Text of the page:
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(1) In civil law, an agreement to an offer by another party entailing legal consequences. According to the law of most states, acceptance is one of the stages in the conclusion of a contract and represents the unconditional expression of the will of a person to conclude a contract on the terms offered by the other party. An acceptance that contains additional terms is considered to be a new offer. An agreement is considered to be an acceptance if it is received by the party which made the offer within the time stipulated within the offer or within the time required for an immediate reply (see, for example, the Civil Code of the RSFSR, arts. 162–64).
Acceptance may be expressed orally, in writing, or through the performance of acts which make it apparent that the party agrees to the conclusion of the contract (the so-called implied agreement). Among such acts are also acts that constitute the substance of the obligation of the debtor. For instance, instead of replying in regard to acceptance, the debtor may begin to deliver the commodity or to carry out work. In some cases, the law provides that acceptance may be expressed by silence. Thus, according to Soviet law, in concluding a contract for delivery between socialist enterprises, silence on the part of the purchaser lasting more than ten days is considered acceptance.
A contract is considered concluded when acceptance is received in response to an offer. In bourgeois law there exist two systems, each treating the matter differently. The countries of continental Europe—such as France, the Federal Republic of Germany, and Italy—have the so-called receipt system; that is, the contract is considered concluded at the moment when the acceptance is received by the bidder. England, the USA, Japan, and a number of other countries employ the so-called dispatch system, or “mailbox theory,” according to which a contract is considered concluded the moment the acceptance has been mailed.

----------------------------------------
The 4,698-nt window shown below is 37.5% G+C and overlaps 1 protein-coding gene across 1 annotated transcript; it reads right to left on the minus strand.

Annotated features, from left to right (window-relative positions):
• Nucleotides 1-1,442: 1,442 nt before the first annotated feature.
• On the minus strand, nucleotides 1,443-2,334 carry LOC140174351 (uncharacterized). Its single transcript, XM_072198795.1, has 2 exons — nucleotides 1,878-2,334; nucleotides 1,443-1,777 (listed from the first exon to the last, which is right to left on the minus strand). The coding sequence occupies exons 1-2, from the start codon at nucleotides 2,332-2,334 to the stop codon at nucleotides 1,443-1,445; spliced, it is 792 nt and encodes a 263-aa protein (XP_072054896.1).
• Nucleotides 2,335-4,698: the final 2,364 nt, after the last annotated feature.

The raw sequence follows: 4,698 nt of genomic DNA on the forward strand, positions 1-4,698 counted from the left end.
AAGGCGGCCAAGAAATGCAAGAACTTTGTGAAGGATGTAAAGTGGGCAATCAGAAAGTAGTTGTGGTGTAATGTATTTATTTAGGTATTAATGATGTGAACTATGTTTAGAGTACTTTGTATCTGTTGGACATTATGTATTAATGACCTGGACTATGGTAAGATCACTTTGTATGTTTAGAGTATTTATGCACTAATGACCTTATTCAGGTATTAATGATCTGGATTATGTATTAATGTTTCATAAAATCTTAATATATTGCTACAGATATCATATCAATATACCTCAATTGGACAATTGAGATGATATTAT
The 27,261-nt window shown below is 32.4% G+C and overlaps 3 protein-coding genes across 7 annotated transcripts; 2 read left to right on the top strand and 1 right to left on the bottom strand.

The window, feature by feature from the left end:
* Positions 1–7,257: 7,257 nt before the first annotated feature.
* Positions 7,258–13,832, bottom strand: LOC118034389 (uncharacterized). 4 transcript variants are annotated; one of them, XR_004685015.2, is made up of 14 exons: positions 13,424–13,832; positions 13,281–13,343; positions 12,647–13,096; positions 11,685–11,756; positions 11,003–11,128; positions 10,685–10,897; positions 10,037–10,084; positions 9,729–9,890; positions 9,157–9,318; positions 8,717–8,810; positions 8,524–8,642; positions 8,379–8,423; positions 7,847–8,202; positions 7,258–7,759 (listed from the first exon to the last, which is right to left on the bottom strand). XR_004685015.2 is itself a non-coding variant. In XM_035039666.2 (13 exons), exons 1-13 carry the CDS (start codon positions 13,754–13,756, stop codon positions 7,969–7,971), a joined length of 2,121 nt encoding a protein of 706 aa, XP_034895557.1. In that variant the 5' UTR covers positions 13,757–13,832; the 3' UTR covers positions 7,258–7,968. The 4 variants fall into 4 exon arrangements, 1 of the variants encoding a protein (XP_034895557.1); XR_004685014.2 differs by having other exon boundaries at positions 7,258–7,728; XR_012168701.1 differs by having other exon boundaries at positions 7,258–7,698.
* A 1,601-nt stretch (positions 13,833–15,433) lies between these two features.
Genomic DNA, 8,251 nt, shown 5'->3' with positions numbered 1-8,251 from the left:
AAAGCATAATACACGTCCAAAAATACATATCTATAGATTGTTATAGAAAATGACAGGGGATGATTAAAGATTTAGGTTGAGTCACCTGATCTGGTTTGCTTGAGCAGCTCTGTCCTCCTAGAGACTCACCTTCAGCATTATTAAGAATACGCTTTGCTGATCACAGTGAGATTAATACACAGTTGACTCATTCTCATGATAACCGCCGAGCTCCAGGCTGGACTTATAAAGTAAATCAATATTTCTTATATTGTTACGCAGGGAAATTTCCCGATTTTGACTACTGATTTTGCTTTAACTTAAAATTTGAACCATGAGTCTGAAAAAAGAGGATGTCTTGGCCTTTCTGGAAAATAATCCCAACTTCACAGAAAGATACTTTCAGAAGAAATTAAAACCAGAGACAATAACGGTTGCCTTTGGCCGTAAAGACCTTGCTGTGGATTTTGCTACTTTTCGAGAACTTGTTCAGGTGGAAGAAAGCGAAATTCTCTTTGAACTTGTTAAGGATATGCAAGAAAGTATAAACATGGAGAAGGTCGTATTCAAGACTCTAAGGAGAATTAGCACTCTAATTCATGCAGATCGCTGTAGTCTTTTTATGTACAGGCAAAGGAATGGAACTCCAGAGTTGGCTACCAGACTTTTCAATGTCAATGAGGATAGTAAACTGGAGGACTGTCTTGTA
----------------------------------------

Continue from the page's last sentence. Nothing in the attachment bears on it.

The law of the socialist countries—such as the People’s Republic of Hungary, the German Democratic Republic, the People’s Republic of Poland, the USSR, and the Czechoslovak Socialist Republic—recognizes the acceptance of a draft contract as concluding an industrial contract. Moreover, in case the parties fail to reach an agreement on some of the terms of the contract, the offer of one party is considered to be accepted by the other if the latter agrees to the basic terms of the contract. Such is the case, for example, in the German Democratic Republic in regard to commodities, quality, and price (Law of Contract in Socialist Economy, Feb. 25, 1965, article 15, Gesetzblatt der DDR, 1965, issue 1, no.7), and in the Czechoslovak Socialist Republic with respect to commodities and the time element (Economic Code of the Czechoslovak Socialist Republic, par. 153).
In socialist law an offer of an economic contract usually entails obligatory acceptance if the offer is dictated by the plan or is based on instructions of a competent organ that are binding for both parties. In such cases nonagreement with the terms of the draft contract is not a reason for its rejection; it calls, rather, for a, precontract debate on the matter. The time limit for acceptance is usually fixed by law: in Hungary, 15 days; in theGDR, two to three weeks; in the Soviet Union, ten days; and in Czechoslovakia, one month. If acceptance does not take place within the time fixed by law, then the bidder has the right to take back his offer or to ask the court of arbitration to coerce conclusion of the contract. Refusal to honor acceptance is justified in cases where the conclusion of the contract infringes upon the interest of the national economy or where the supplier is unable to fulfill the contract (see the resolution of the Hungarian Revolutionary Workers’ and Peasants’ Government “Concerning Contracts for Supply,” par. 6).
(2) One of the forms of clearing accounting between enterprises.
E. G. POLONSKII